Also, Sites in VR lets you go through a huge brochure of places all around the world (and off the world. You can even visit places on Mars!).


With Shapes 3D understanding 3-dimensional shapes in maths class becomes easier than anything, even for the ones with bad visual thinking. Unfold objects, draw dimensional lines, draw sections and much more.


We all know Google Translate as the go-to translator of everyday life. That its translations aren’t always the most correct, we know as well. Just by forming the word with our lips, teachers’ faces shudder with fear. Though we should make an exception when it comes to the AR function in Google Translate’s app. By pointing the camera at a writing in a foreign language, you see the translation of it immediately pop up on the display. A fun tool to play with when studying vocabulary.


Using VR to go to places far away? Cool and convenient. Going to places that only existed in ancient times? Cool and absolutely impossible in real life. Unimersiv VR lets you travel back in time to see places, you wouldn’t be able to ever see otherwise. Besides, it also lets you travel through space and through the human body – an allrounder!

The app Sites in VR not only offers the possibility to visit places of our time, as mentioned in the Geography section, it also has a selection of Ancient sites.


Unless you’re 100 % self-confident and an extrovert by birth, speaking in front of superior colleagues or big groups probably isn’t your favourite thing to do. With that goal in mind though, and just as it is with other tasks you struggle with at first: practice makes perfect. To provide the best training for your speech or job interview, VirtualSpeech places you right in that environment and even gives feedback on how well you did and interacted with your audience. Comes in handy for students finishing school as well as teachers preparing new classes.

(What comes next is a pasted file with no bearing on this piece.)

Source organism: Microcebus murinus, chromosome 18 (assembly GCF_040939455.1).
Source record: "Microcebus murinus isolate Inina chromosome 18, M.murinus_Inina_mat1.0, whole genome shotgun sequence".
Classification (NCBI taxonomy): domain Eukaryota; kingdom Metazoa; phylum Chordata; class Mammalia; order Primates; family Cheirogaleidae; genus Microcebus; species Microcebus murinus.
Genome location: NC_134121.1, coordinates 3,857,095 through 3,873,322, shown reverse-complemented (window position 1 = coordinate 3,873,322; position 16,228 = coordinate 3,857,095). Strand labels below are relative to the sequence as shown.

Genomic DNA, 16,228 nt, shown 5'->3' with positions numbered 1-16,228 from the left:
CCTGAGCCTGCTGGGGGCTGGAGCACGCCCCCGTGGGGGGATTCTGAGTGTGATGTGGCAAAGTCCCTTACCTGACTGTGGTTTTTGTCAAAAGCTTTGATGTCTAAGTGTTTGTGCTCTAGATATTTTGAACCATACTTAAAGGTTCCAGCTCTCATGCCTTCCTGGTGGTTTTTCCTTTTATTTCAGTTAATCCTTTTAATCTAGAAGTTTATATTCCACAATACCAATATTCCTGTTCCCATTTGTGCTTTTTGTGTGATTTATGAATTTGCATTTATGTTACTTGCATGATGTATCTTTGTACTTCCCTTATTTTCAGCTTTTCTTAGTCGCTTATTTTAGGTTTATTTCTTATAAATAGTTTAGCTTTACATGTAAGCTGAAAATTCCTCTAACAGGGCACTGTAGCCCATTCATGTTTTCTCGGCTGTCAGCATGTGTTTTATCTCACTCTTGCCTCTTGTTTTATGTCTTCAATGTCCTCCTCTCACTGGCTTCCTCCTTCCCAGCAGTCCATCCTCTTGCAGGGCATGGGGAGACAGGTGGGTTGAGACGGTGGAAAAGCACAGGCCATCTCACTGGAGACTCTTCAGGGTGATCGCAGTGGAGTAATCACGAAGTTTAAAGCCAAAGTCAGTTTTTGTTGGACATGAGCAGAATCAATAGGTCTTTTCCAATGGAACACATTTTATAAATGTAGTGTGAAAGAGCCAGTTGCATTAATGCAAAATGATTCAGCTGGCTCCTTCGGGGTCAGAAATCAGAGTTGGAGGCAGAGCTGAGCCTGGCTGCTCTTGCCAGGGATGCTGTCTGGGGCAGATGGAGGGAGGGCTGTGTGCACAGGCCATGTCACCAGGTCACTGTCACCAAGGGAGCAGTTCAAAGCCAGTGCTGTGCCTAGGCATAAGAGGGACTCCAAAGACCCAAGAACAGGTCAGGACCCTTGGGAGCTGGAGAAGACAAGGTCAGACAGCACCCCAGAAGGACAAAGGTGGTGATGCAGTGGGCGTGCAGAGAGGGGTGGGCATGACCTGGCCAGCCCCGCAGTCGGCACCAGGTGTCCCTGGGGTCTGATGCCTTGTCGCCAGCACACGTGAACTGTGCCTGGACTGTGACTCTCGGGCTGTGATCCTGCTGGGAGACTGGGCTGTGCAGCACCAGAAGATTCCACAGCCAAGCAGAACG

The acronym DICE

The acronym DICE can be used to sum up everything you can experience thanks to Augmented and Virtual Reality.

DANGEROUS Experience situations that in other cases could cost your life. Experience the thrill without the threat. Furthermore, in this way people can be trained and prepared for situations in dangerous environments, for example, a sudden outbreak of fire.

IMPOSSIBLE By having read the examples from above, you already know what we’re talking about. It’s obvious that taking a walk on Mars, stepping inside of a painting or travelling back in time, in fact, is impossible. The Party – a visual experience of autism even makes you see how a person with autism feels like on a crowded party.

COUNTERPRODUCTIVE With virtual reality you can simulate situations that in real life just wouldn’t make any sense if you did them. With it you create lessons for life. You can demonstrate to people, how much paper is needed for one notebook. You can even make them clear cut the whole forest for their notebook in VR. There’s no way you would take such measures in account in real life to create understanding and empathy.

EXPENSIVE Even if your journeys in VR aren’t dangerous, impossible or counterproductive, your plans still might be too expensive, especially, when a whole school class is involved. With AR and VR, those experiences, field trips, experiencing events in the first row appear much more affordable.

DICE explains everything un-explorable that can be explored through VR. Everything children can be immersed in, that they elsewise couldn’t find themselves in. Adding to this, that children are explorers by nature: We think AR and VR in education are more than promising and we can’t wait to see the chances further development and discovery of the technology in that field brings. And we hope, by now, you’re convinced too!

I hear and I forget. I see and I remember. I do and I understand.

– Confucius